High school math


Let’s start by stipulating that there will be a new Wakefield Memorial High School.

And it will be fabulous.

We know this because the local education lobby is very motivated and highly coordinated. We saw it in the recent Town Election. The three School Committee winners were all educators or former educators. And all three finished within 72 votes of each other. That’s not a coincidence. The top two had almost identical vote counts.

When the time comes to vote for the debt exclusion or override for the new high school, the same forces will again marshal the vote and overwhelm any feeble pushback from the taxpayers, assuming the taxpayers mount any pushback at all. Phyllis Hull and Mike Conley are no longer here to lead the resistance.

The new high school envisioned for Wakefield will cost nearly $220 million, of which the town will be responsible for about $163 million. The Massachusetts School Building Authority (MSBA) will pay the remaining $57 million.

Part of the reason that the school will cost nearly a quarter of a billion dollars is escalating construction and labor costs as a result of our deteriorating economy and soaring inflation over the past year.

But the town is also looking to build a school that significantly exceeds MSBA guidelines for square footage in almost every area. When you do that, the MSBA’s usual reimbursement of 50 percent of eligible costs goes down and the town’s share goes up – in this case, to 74 percent.

Footing the bill for this new palace to learning will be each and every Wakefield taxpayer.

And what a bill it will be! The average single family home tax bill will go up $1,058 a year to pay for this new high school, or $88 a month. That’s almost enough for a tank of gas! Seriously, do you think you’ll notice when you have $88 less every month to spend on luxuries like gasoline, groceries and heating your home?

The local education lobby has already created a “space” (as Superintendent Doug Lyons likes to say) where it’s not safe to oppose a new high school. Even suggesting that they cut back and build something a little more in line with MSBA guidelines will get you labelled an old miser, or worse, a “townie.”

The pre-emptive attacks have already begun. On Facebook they’re saying, “Older people in town would prefer to let kids go to crappy schools so they don’t have to pay for them.” In another context, that would be called “ageism,” but all’s fair when you’re trying to shame people into paying a quarter of a billion dollars for a new high school.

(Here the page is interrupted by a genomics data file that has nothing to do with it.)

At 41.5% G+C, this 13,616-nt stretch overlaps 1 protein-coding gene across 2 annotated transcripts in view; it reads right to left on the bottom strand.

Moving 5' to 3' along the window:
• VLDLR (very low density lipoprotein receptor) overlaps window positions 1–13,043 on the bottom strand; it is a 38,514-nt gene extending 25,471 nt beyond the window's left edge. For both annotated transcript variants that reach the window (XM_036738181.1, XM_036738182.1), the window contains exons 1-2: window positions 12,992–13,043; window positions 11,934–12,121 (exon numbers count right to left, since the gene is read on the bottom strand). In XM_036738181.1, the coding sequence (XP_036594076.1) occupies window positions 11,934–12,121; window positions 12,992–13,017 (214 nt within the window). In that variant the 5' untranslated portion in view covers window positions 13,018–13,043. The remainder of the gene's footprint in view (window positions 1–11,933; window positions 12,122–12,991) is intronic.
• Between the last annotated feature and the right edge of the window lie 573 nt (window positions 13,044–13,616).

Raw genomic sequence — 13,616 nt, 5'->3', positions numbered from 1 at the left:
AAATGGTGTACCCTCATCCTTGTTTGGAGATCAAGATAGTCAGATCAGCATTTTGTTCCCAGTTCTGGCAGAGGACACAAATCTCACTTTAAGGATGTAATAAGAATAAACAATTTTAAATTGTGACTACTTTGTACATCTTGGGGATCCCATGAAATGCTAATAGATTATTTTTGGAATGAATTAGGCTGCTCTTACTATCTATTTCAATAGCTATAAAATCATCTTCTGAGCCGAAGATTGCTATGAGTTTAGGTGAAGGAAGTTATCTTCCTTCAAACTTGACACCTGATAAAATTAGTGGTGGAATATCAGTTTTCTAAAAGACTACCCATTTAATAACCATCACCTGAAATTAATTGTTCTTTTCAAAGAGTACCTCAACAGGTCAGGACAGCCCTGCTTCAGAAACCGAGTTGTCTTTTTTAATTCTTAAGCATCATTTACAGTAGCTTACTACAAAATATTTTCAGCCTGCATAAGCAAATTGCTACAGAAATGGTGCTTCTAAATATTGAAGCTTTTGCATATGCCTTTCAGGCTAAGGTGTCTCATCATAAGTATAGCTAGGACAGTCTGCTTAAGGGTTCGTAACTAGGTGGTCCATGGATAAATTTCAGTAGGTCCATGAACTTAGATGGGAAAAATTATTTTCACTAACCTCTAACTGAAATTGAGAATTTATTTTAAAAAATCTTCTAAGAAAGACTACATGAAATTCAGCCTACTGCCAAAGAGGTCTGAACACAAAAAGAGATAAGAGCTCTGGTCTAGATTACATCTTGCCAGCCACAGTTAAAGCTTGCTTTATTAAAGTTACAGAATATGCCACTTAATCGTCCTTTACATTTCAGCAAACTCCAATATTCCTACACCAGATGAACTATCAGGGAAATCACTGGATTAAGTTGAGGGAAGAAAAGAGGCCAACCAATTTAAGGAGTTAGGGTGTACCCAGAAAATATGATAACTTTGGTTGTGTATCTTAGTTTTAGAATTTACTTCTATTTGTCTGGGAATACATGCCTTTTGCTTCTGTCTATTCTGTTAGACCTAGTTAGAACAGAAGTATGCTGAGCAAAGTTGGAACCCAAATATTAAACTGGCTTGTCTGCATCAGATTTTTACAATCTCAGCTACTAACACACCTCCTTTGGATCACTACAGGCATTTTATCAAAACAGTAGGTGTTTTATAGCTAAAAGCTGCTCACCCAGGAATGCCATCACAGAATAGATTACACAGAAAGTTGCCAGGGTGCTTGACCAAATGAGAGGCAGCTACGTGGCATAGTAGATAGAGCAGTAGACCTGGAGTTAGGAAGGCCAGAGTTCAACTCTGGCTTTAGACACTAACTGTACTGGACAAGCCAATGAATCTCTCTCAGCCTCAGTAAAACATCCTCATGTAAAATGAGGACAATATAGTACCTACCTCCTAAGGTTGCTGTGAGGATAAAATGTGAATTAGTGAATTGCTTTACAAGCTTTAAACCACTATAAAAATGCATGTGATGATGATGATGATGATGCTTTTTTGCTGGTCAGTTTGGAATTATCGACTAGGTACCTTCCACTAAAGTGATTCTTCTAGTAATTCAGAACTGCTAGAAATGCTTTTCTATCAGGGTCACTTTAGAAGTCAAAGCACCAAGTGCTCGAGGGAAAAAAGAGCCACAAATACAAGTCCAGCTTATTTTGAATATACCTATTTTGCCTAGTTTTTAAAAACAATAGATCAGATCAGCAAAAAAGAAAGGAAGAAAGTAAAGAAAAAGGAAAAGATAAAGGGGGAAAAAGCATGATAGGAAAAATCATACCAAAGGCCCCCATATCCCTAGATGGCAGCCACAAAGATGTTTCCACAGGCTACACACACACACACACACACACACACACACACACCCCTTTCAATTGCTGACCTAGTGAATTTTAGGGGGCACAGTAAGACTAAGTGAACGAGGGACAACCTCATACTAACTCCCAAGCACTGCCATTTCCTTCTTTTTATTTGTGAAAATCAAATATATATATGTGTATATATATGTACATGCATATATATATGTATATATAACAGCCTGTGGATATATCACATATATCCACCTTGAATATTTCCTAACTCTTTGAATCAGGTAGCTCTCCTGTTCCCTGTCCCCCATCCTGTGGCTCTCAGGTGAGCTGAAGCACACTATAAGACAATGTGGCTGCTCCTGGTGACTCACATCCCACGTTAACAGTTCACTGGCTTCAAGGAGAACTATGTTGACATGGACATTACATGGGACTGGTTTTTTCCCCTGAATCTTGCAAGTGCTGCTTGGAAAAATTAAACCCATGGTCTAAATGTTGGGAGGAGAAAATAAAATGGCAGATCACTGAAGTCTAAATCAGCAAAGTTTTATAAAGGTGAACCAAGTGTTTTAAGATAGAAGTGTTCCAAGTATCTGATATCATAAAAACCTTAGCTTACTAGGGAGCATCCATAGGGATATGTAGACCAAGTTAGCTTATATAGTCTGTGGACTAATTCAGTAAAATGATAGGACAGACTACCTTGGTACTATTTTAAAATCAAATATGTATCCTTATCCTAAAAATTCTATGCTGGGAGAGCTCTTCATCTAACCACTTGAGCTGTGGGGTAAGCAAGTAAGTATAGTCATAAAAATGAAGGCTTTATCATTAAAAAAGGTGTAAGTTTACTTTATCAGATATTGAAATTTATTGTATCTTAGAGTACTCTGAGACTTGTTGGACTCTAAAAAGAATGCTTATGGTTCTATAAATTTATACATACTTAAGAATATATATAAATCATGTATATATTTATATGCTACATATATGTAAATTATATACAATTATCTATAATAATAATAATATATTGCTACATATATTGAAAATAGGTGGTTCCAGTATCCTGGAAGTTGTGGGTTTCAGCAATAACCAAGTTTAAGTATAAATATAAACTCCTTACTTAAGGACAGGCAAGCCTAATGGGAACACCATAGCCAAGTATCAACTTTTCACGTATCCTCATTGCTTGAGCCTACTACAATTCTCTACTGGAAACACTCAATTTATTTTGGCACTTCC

Expect to hear that all of the expensive amenities in the plan were requested at the “community listening sessions” that were conducted earlier in the process. Guess who was motivated to attend those sessions: educators and local environmental activists who see the sky as the limit.

A significant component of the huge price tag is the fact that local enviros want a new high school that incorporates insane “sustainability” standards and doesn’t burn a molecule of fossil fuels. That means heating and cooling with electricity even though most electricity is generated by fossil fuels. Apparently as long as we are not doing the actual burning on site, it’s all cool.

A decade ago, when the town went all out to build the state-of-the-art Galvin Middle School, some jokingly dubbed it “Galvin University.”

But the town’s $41 million share of the Galvin project was a drop in the bucket compared to the $163 million taxpayers will be asked to pay for the new high school. The average residential taxpayer is still paying nearly $300 a year for the Galvin. Now they will be asked to shell out another $1,058 a year for a new quarter-billion-dollar high school with all the bells and whistles.

Wakefield is a “W” town but the “W” doesn’t stand for “wealthy.” Wakefield isn’t Wellesley or Winchester. Local taxpayers don’t have an unlimited ability to pay.

As we lurch toward an economic recession, those footing the bill are the ones who will have to step up and set limits. Don’t expect educators to do it.

[This column originally appeared in the May 26, 2022 Wakefield Daily Item.]

4 Responses to “High school math”

  1. 1 Nancy Trimper

    I just hope they don’t build this palace out of cardboard and chewing gum , like the late, unlamented Galvin middle school that had to be replaced much too soon. This is a heck of a time to be building it at all.

    • 2 Dr. Ed

      What parents dont realize is that an expensive new high school will HURT their children’s ability to get into desired colleges.

      Newness and expense of the high school, along with K-12 funding, is used as a metric to determine relative “privilege” between towns. Hence if this new high school is built, several hundred FEWER Wakefield kids will get into the colleges they wish to attend.

  2. 3 Dr. Ed

    The worst school massacre in US history was 95 years ago – perpertrated by a taxpayer upset with the expense of the new school. Just sayin…..

    See: https://www.washingtonpost.com/history/2022/05/24/bath-consolidated-school-massacre-uvalde/

    • 4 John terravecchia

      Some years ago I relocated to N H for business and to escape the ever increasing taxes in Mass. Now the same big spenders, over the years have been moving north and bringing their spending habits with them. If building expensive school buildings resulted in better educated students than maybe one may be willing to except a higher tax burden. Maybe what is required is a cost benefit analysis and not by only by those who directly and quickly benefit from the increased taxes.

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